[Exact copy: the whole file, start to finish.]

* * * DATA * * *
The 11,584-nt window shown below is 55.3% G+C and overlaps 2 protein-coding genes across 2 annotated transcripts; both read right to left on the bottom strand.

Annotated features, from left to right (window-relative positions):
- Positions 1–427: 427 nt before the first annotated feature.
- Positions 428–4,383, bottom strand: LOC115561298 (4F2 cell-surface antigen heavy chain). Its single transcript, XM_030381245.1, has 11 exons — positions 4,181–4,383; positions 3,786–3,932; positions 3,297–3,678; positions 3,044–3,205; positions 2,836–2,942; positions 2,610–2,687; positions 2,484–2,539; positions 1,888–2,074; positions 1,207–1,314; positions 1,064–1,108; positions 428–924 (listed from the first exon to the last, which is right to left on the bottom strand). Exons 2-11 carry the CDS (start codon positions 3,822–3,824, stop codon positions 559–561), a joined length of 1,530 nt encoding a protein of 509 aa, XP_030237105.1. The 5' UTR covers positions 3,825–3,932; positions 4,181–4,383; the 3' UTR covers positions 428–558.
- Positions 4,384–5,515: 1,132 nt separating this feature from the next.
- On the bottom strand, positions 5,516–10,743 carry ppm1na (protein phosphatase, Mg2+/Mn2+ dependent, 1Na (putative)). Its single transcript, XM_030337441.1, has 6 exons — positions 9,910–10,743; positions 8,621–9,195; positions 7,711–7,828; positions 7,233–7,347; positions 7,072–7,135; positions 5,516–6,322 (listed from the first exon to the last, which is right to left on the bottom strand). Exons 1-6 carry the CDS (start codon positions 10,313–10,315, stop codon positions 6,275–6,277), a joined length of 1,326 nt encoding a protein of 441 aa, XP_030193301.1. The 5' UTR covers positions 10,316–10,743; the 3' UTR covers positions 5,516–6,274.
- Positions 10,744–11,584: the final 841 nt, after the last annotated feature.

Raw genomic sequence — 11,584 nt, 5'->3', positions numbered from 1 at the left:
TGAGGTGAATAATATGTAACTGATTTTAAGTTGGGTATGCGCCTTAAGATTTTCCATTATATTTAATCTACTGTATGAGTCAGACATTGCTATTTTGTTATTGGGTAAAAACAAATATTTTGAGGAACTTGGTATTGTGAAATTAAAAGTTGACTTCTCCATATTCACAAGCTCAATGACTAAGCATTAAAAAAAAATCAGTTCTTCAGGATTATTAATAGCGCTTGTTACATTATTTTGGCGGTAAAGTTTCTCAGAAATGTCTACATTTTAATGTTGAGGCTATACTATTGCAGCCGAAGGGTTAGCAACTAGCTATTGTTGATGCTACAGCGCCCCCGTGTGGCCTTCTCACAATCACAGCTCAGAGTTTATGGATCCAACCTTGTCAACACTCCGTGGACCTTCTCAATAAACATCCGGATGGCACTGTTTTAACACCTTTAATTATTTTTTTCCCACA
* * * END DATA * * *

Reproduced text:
The 11,584-nt window shown below is 55.3% G+C and overlaps 2 protein-coding genes across 2 annotated transcripts; both read right to left on the bottom strand.

Annotated features, from left to right (window-relative positions):
- Positions 1–427: 427 nt before the first annotated feature.
- Positions 428–4,383, bottom strand: LOC115561298 (4F2 cell-surface antigen heavy chain). Its single transcript, XM_030381245.1, has 11 exons — positions 4,181–4,383; positions 3,786–3,932; positions 3,297–3,678; positions 3,044–3,205; positions 2,836–2,942; positions 2,610–2,687; positions 2,484–2,539; positions 1,888–2,074; positions 1,207–1,314; positions 1,064–1,108; positions 428–924 (listed from the first exon to the last, which is right to left on the bottom strand). Exons 2-11 carry the CDS (start codon positions 3,822–3,824, stop codon positions 559–561), a joined length of 1,530 nt encoding a protein of 509 aa, XP_030237105.1. The 5' UTR covers positions 3,825–3,932; positions 4,181–4,383; the 3' UTR covers positions 428–558.
- Positions 4,384–5,515: 1,132 nt separating this feature from the next.
- On the bottom strand, positions 5,516–10,743 carry ppm1na (protein phosphatase, Mg2+/Mn2+ dependent, 1Na (putative)). Its single transcript, XM_030337441.1, has 6 exons — positions 9,910–10,743; positions 8,621–9,195; positions 7,711–7,828; positions 7,233–7,347; positions 7,072–7,135; positions 5,516–6,322 (listed from the first exon to the last, which is right to left on the bottom strand). Exons 1-6 carry the CDS (start codon positions 10,313–10,315, stop codon positions 6,275–6,277), a joined length of 1,326 nt encoding a protein of 441 aa, XP_030193301.1. The 5' UTR covers positions 10,316–10,743; the 3' UTR covers positions 5,516–6,274.
- Positions 10,744–11,584: the final 841 nt, after the last annotated feature.

Raw genomic sequence — 11,584 nt, 5'->3', positions numbered from 1 at the left:
TGAGGTGAATAATATGTAACTGATTTTAAGTTGGGTATGCGCCTTAAGATTTTCCATTATATTTAATCTACTGTATGAGTCAGACATTGCTATTTTGTTATTGGGTAAAAACAAATATTTTGAGGAACTTGGTATTGTGAAATTAAAAGTTGACTTCTCCATATTCACAAGCTCAATGACTAAGCATTAAAAAAAAATCAGTTCTTCAGGATTATTAATAGCGCTTGTTACATTATTTTGGCGGTAAAGTTTCTCAGAAATGTCTACATTTTAATGTTGAGGCTATACTATTGCAGCCGAAGGGTTAGCAACTAGCTATTGTTGATGCTACAGCGCCCCCGTGTGGCCTTCTCACAATCACAGCTCAGAGTTTATGGATCCAACCTTGTCAACACTCCGTGGACCTTCTCAATAAACATCCGGATGGCACTGTTTTAACACCTTTAATTATTTTTTTCCCACA